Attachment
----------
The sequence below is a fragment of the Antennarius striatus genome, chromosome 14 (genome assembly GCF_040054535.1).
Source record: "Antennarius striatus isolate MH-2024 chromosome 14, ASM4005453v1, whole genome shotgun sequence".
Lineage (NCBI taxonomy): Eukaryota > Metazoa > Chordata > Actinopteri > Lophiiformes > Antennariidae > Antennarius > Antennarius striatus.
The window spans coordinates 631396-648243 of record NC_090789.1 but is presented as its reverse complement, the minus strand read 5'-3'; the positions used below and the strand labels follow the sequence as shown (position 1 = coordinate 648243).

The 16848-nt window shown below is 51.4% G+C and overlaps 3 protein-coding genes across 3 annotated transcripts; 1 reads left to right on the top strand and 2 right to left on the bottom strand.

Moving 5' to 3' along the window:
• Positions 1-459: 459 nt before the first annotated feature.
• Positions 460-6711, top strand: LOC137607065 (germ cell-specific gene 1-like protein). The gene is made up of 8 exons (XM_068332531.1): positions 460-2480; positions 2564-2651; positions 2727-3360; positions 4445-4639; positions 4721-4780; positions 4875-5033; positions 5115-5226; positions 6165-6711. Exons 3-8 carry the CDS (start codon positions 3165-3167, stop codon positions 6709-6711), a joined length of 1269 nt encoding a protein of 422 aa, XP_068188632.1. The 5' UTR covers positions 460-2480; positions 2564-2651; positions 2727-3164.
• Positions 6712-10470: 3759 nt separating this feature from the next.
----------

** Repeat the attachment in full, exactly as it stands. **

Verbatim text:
The sequence below is a fragment of the Antennarius striatus genome, chromosome 14 (genome assembly GCF_040054535.1).
Source record: "Antennarius striatus isolate MH-2024 chromosome 14, ASM4005453v1, whole genome shotgun sequence".
Lineage (NCBI taxonomy): Eukaryota > Metazoa > Chordata > Actinopteri > Lophiiformes > Antennariidae > Antennarius > Antennarius striatus.
The window spans coordinates 631396-648243 of record NC_090789.1 but is presented as its reverse complement, the minus strand read 5'-3'; the positions used below and the strand labels follow the sequence as shown (position 1 = coordinate 648243).

The 16848-nt window shown below is 51.4% G+C and overlaps 3 protein-coding genes across 3 annotated transcripts; 1 reads left to right on the top strand and 2 right to left on the bottom strand.

Moving 5' to 3' along the window:
• Positions 1-459: 459 nt before the first annotated feature.
• Positions 460-6711, top strand: LOC137607065 (germ cell-specific gene 1-like protein). The gene is made up of 8 exons (XM_068332531.1): positions 460-2480; positions 2564-2651; positions 2727-3360; positions 4445-4639; positions 4721-4780; positions 4875-5033; positions 5115-5226; positions 6165-6711. Exons 3-8 carry the CDS (start codon positions 3165-3167, stop codon positions 6709-6711), a joined length of 1269 nt encoding a protein of 422 aa, XP_068188632.1. The 5' UTR covers positions 460-2480; positions 2564-2651; positions 2727-3164.
• Positions 6712-10470: 3759 nt separating this feature from the next.